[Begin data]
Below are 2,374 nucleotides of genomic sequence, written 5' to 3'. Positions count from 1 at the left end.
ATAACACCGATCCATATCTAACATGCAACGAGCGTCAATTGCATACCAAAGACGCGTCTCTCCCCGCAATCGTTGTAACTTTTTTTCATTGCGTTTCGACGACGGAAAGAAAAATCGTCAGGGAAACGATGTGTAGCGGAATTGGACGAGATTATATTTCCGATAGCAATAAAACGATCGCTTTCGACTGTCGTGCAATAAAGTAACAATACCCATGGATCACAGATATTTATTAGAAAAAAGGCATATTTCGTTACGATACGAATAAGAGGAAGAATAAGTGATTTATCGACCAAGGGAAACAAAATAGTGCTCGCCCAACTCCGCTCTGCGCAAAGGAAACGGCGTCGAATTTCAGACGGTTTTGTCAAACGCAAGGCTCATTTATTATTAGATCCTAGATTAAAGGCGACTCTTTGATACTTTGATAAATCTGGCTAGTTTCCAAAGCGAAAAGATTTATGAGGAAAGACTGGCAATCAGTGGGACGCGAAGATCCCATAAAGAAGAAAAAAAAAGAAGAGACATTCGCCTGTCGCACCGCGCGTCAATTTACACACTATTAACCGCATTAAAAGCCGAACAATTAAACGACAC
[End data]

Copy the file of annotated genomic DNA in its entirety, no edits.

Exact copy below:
Below are 2,374 nucleotides of genomic sequence, written 5' to 3'. Positions count from 1 at the left end.
ATAACACCGATCCATATCTAACATGCAACGAGCGTCAATTGCATACCAAAGACGCGTCTCTCCCCGCAATCGTTGTAACTTTTTTTCATTGCGTTTCGACGACGGAAAGAAAAATCGTCAGGGAAACGATGTGTAGCGGAATTGGACGAGATTATATTTCCGATAGCAATAAAACGATCGCTTTCGACTGTCGTGCAATAAAGTAACAATACCCATGGATCACAGATATTTATTAGAAAAAAGGCATATTTCGTTACGATACGAATAAGAGGAAGAATAAGTGATTTATCGACCAAGGGAAACAAAATAGTGCTCGCCCAACTCCGCTCTGCGCAAAGGAAACGGCGTCGAATTTCAGACGGTTTTGTCAAACGCAAGGCTCATTTATTATTAGATCCTAGATTAAAGGCGACTCTTTGATACTTTGATAAATCTGGCTAGTTTCCAAAGCGAAAAGATTTATGAGGAAAGACTGGCAATCAGTGGGACGCGAAGATCCCATAAAGAAGAAAAAAAAAGAAGAGACATTCGCCTGTCGCACCGCGCGTCAATTTACACACTATTAACCGCATTAAAAGCCGAACAATTAAACGACAC